I do think people need to be disciplined and eat what they need and not waste the food on the planet. I think fat is fat, and if you love a person you want them to be healthy, not fat. If someone you love gets fat, would you leave them? But that goes to values and people. We should love people not ideals. But when someone is perfectly healthy and not fat, and is just seeing fat which is not there, which is their beautiful body and that person is not fat, I am concerned with what that person is worrying about and why they think they are fat. Obesity is a health issue. Dancers are healthy….

I would tell someone they do not look fat, I would not judge, I would say, “you look fine.” I tell anyone the truth who asks. Eat right. You are healthy. You’re you. What are you worried about. You are perfectly normal. And I do not like ballet companies who only hire dancers that are of one body type because usually they are not all good dancers. Boring. If I wanted to see a lot of strings on the stage I would cover it with silly string (and save alot of money-and make a statement). Lines are not about weight, and dancing is not about weight (partnering IS), but here I might insert good partner and bad partner-people who do not want to lift their own weight, let alone other dancers. Tall girls weigh more than small girls-they just do. There is someone for everyone. Ballet is about ART and art is not about modelling or fashion-art is not pop. Art is about truth and beauty and other things. It is about strength and agility, stamina and interpretation. It is about entertainment, and not only one person’s who is creating the piece. It is for the world and the whole world is not going to judge by image. They judge by talent, ability and beauty and many other things. It is not all orgiastic claptrap and perfect bodies. That is pretentious and real art, passionate art is anything BUT pretentious! They do not want to admit it, and say, “so and so is just g-o-r-g-e-o-u-s!”, and what they mean is “I am saying the right thing.” But they speak false. If truth is beauty, and beauty is truth, how can truth be false or false be beautiful…..? That is as much posing as anything and that is not art. No matter how deep they try to make it appear to be, some of it is just like a 45 minute fashion show and I do not find that moving, or relevant-except in context possibly, or meaningful. It is certainly not a forever theme. It is not real. It is not engaging. It is not interesting. It’s not even history. It is more a political statement than anything and art is not, or should not be, politics. It is boring! Perfect bodies have not necessarily been perfect artists-they have been perfect bodies. That is all. Not always perfect dancers. Some just can barely dance! Dancers have muscles and strength. They have to. Rarely do the two combine…..I love imperfections. They are unique! If you look hard enough, everyone has them. But don’t dwell on them-look at the dancing! And keep on dancing!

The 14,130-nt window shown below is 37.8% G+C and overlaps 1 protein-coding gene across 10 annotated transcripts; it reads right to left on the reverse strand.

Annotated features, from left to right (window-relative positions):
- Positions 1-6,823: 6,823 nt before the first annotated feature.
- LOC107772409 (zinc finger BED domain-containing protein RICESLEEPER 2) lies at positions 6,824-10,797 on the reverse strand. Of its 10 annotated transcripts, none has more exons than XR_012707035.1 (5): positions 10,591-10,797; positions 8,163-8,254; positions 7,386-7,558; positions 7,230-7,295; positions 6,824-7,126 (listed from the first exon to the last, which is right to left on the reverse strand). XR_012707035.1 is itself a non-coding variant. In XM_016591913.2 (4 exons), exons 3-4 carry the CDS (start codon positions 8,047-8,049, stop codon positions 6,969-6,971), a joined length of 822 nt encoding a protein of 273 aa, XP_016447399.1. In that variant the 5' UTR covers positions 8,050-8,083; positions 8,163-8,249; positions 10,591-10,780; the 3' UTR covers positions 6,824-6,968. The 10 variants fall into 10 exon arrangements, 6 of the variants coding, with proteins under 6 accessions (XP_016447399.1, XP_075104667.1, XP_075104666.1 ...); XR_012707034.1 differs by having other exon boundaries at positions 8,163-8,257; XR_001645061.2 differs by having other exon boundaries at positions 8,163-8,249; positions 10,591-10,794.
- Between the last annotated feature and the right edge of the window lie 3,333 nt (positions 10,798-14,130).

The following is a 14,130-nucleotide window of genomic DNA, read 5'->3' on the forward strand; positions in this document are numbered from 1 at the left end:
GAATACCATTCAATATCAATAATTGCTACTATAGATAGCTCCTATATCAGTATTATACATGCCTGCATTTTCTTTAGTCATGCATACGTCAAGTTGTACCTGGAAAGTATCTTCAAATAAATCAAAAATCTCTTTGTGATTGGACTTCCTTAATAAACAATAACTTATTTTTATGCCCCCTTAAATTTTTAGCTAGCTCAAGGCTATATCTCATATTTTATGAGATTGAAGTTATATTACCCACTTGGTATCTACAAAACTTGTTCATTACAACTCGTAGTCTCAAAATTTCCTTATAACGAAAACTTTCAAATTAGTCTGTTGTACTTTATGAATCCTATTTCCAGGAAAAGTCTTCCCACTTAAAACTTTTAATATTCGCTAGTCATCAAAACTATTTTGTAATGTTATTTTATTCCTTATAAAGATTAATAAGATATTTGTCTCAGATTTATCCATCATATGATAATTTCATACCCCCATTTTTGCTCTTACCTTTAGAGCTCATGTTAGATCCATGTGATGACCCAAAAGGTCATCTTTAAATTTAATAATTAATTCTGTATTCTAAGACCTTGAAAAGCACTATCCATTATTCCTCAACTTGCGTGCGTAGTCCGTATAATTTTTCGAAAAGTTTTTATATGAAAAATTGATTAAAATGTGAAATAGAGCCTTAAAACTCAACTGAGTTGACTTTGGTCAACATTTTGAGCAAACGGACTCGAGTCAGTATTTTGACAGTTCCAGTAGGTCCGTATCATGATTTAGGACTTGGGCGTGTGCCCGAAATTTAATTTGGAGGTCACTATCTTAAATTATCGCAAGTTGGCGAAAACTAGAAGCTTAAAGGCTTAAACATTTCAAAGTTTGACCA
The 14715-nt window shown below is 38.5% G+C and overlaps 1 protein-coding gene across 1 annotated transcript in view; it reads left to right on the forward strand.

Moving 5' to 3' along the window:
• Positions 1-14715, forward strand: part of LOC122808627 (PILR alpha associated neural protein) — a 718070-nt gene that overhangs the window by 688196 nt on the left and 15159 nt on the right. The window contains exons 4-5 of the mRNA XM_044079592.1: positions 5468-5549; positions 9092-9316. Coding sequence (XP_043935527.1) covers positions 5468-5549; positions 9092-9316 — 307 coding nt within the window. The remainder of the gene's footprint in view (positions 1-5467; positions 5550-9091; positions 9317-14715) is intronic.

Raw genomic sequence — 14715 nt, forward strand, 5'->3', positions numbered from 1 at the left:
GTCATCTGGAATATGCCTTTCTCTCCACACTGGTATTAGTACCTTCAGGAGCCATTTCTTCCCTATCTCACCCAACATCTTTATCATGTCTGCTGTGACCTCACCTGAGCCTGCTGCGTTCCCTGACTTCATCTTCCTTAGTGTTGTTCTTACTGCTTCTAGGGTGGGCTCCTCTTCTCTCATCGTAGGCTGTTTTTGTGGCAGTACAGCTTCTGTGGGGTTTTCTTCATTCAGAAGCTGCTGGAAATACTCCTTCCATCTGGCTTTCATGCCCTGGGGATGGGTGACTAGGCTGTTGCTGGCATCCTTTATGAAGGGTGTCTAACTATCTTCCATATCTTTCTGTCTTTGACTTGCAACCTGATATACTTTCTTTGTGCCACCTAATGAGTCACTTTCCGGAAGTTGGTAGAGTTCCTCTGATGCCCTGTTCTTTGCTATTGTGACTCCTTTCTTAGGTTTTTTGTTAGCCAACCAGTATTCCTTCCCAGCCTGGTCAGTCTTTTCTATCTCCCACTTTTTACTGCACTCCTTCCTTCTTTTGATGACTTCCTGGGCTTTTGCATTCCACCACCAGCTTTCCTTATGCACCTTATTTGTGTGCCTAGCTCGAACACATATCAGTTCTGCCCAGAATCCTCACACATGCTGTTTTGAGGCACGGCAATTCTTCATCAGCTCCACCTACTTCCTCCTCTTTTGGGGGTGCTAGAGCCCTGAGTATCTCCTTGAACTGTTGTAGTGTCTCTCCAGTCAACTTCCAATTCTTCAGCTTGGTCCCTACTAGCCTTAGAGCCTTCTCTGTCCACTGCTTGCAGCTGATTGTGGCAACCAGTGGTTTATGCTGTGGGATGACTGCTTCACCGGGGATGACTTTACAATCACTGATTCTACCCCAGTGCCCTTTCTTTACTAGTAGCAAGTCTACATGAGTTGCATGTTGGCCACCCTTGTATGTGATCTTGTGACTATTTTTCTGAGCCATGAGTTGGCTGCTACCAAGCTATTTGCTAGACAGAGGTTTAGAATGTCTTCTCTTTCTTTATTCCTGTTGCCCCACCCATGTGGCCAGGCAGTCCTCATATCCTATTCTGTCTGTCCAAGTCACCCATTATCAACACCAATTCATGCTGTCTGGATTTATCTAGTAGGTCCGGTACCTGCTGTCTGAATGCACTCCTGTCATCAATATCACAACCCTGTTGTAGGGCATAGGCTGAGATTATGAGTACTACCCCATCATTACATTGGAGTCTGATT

A Little Poetry Can go a Long Way, and so can an awesome ballet class!


to INSPIRE you.

Sometimes I feel exhausted, so tired and alone,

as if what I am reaching for is nebulous.

Sometimes the fear that I will be unable to do what I do

in my dreams, will suffocate me.

Sometimes I whine, the pain, the futility of repeatedly trying and failing,

is not resulting in the object of my desire.

But being alone, tired, sore, injured, blindly striving, monotony and repetition, even nightmares-all

feel good after a perfect ballet class! Truthfully, it is alone that I reach for the stars, muscling my body for Mars, to the music I sweep,

across the stage so wide, just hoping for my chance to be alive!

boadicea